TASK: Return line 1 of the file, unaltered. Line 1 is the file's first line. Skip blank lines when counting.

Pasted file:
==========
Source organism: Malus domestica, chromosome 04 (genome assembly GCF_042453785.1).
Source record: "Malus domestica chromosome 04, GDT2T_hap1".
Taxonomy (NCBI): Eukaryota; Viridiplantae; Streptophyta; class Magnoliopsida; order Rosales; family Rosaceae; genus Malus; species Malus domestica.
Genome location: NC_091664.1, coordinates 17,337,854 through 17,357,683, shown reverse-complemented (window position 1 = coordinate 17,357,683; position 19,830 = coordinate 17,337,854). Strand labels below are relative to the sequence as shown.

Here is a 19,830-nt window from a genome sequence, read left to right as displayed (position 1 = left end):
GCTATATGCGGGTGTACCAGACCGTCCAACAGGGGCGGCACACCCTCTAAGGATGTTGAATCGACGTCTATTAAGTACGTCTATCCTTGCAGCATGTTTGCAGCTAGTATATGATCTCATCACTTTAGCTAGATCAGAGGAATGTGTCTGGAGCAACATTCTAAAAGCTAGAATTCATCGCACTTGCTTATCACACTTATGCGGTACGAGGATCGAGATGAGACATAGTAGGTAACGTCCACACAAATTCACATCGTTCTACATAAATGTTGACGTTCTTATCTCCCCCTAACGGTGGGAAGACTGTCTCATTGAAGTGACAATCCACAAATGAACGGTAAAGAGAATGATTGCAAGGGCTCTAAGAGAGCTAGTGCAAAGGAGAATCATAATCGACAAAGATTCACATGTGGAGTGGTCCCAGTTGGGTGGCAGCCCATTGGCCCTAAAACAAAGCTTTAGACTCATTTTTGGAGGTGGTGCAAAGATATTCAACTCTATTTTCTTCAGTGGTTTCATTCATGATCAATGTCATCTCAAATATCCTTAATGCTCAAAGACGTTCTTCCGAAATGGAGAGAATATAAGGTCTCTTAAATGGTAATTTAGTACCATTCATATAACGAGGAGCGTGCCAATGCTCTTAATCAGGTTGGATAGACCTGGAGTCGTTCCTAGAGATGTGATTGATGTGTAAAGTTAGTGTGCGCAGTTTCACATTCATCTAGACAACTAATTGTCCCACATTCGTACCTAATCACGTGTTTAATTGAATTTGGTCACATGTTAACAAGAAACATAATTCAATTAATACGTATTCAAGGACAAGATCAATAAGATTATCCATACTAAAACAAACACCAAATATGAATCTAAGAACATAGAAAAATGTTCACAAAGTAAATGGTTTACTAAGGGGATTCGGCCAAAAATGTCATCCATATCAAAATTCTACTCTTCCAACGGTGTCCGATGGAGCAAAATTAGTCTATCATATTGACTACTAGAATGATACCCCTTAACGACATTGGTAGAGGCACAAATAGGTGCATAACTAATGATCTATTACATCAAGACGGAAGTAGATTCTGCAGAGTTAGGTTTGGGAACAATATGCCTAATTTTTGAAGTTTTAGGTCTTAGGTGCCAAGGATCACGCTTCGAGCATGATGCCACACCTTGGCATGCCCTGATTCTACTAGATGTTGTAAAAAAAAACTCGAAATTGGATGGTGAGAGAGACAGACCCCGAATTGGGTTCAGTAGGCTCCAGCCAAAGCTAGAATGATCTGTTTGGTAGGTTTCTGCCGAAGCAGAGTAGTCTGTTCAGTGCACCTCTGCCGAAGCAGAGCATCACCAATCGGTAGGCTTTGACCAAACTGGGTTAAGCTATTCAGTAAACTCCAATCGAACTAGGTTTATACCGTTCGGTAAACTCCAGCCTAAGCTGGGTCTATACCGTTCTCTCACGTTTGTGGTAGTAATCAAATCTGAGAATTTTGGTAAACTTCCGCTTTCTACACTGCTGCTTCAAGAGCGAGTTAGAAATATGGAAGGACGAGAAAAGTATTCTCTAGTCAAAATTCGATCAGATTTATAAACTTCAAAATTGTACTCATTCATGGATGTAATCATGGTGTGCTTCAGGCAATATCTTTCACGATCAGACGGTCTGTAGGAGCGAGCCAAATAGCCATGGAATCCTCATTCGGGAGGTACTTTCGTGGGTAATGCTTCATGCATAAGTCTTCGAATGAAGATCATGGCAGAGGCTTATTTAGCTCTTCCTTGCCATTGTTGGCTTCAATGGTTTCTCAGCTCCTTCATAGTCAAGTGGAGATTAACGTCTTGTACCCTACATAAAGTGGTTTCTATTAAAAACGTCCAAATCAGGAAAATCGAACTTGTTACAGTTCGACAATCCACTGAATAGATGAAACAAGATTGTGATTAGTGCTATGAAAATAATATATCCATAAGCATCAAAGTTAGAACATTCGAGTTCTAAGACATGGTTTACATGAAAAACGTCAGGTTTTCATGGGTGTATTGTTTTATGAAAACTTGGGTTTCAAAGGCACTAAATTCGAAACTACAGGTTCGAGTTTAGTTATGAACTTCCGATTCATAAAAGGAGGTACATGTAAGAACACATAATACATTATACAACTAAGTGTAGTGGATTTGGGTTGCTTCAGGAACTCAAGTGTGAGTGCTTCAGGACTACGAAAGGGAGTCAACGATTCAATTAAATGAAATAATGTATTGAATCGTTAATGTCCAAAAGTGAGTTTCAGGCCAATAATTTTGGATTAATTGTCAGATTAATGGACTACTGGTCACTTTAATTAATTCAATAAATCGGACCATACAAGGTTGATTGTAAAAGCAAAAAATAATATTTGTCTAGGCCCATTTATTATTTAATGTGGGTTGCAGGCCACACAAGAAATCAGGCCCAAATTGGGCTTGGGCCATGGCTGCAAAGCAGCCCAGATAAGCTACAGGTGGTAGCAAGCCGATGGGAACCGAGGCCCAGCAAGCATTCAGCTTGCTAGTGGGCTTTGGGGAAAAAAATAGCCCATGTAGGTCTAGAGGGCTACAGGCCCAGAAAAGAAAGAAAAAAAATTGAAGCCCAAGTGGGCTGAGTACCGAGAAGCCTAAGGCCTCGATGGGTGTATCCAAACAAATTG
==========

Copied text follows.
Source organism: Malus domestica, chromosome 04 (genome assembly GCF_042453785.1).